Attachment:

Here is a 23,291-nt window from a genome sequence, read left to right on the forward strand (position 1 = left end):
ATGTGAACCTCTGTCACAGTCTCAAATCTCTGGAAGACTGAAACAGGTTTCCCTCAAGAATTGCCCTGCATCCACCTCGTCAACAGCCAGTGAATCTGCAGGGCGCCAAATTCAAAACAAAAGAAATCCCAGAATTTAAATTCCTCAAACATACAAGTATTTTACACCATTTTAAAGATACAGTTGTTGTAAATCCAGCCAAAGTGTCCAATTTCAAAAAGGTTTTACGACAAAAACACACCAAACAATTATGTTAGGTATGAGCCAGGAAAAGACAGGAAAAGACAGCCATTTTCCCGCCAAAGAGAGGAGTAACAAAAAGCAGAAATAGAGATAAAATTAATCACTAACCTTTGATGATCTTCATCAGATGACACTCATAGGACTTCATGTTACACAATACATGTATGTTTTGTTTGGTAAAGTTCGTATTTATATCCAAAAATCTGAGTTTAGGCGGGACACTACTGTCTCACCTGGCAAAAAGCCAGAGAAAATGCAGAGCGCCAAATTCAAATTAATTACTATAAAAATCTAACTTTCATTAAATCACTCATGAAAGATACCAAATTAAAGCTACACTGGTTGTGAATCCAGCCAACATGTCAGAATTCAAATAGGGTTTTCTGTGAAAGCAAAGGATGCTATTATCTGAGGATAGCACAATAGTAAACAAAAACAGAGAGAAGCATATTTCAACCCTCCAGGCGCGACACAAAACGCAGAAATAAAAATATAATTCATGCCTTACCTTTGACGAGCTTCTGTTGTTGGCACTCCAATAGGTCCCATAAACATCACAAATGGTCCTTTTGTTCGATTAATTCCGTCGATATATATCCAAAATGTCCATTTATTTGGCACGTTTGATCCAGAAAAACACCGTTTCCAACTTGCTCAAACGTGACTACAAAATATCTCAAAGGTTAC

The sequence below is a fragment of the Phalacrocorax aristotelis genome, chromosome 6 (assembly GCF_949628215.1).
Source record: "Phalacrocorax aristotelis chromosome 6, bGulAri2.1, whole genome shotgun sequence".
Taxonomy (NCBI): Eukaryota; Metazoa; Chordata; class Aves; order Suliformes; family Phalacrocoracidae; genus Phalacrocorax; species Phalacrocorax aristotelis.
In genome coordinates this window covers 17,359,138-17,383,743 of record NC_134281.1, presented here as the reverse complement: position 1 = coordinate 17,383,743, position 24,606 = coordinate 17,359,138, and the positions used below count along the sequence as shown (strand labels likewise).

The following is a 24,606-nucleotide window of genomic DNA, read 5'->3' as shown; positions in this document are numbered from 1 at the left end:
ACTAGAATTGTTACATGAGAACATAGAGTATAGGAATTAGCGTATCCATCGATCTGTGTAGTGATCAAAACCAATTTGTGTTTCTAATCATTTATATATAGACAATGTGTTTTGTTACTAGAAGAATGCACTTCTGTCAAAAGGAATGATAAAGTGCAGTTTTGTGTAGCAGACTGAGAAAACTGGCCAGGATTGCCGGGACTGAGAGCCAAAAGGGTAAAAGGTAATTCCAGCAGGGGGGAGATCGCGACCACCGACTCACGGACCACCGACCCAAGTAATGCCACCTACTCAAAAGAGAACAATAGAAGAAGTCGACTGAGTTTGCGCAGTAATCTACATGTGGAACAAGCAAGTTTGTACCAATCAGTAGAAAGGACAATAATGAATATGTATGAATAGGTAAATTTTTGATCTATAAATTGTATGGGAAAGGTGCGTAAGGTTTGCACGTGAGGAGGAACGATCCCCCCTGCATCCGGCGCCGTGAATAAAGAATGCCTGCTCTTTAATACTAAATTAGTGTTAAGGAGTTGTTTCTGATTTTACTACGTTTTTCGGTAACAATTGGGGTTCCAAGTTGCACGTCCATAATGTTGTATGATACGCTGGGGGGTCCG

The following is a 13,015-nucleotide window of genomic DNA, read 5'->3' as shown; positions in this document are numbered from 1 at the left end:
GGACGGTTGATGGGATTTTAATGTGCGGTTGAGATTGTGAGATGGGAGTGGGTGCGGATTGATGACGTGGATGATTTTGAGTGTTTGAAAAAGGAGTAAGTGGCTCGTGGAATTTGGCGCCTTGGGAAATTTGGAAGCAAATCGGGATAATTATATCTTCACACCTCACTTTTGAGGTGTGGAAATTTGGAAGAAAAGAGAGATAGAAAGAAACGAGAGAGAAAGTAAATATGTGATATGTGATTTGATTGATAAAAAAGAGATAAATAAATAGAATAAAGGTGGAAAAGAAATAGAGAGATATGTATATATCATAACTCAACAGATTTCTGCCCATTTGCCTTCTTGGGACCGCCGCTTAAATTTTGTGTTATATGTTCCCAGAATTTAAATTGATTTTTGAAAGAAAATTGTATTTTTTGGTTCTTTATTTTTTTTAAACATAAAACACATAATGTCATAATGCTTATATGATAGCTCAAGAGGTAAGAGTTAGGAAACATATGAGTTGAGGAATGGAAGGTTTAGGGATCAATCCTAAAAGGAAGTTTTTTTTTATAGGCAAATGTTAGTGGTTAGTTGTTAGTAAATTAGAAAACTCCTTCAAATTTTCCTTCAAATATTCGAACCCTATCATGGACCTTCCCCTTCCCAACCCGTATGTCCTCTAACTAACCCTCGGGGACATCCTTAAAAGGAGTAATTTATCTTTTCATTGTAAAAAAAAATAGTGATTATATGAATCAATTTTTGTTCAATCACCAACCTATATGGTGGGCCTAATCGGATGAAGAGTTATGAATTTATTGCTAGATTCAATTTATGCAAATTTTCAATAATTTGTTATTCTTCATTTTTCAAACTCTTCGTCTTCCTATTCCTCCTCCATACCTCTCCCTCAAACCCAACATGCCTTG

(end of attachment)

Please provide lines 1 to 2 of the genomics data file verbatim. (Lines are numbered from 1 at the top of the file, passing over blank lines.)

Here is a 23,291-nt window from a genome sequence, read left to right on the forward strand (position 1 = left end):
ATGTGAACCTCTGTCACAGTCTCAAATCTCTGGAAGACTGAAACAGGTTTCCCTCAAGAATTGCCCTGCATCCACCTCGTCAACAGCCAGTGAATCTGCAGGGCGCCAAATTCAAAACAAAAGAAATCCCAGAATTTAAATTCCTCAAACATACAAGTATTTTACACCATTTTAAAGATACAGTTGTTGTAAATCCAGCCAAAGTGTCCAATTTCAAAAAGGTTTTACGACAAAAACACACCAAACAATTATGTTAGGTATGAGCCAGGAAAAGACAGGAAAAGACAGCCATTTTCCCGCCAAAGAGAGGAGTAACAAAAAGCAGAAATAGAGATAAAATTAATCACTAACCTTTGATGATCTTCATCAGATGACACTCATAGGACTTCATGTTACACAATACATGTATGTTTTGTTTGGTAAAGTTCGTATTTATATCCAAAAATCTGAGTTTAGGCGGGACACTACTGTCTCACCTGGCAAAAAGCCAGAGAAAATGCAGAGCGCCAAATTCAAATTAATTACTATAAAAATCTAACTTTCATTAAATCACTCATGAAAGATACCAAATTAAAGCTACACTGGTTGTGAATCCAGCCAACATGTCAGAATTCAAATAGGGTTTTCTGTGAAAGCAAAGGATGCTATTATCTGAGGATAGCACAATAGTAAACAAAAACAGAGAGAAGCATATTTCAACCCTCCAGGCGCGACACAAAACGCAGAAATAAAAATATAATTCATGCCTTACCTTTGACGAGCTTCTGTTGTTGGCACTCCAATAGGTCCCATAAACATCACAAATGGTCCTTTTGTTCGATTAATTCCGTCGATATATATCCAAAATGTCCATTTATTTGGCACGTTTGATCCAGAAAAACACCGTTTCCAACTTGCTCAAACGTGACTACAAAATATCTCAAAGGTTAC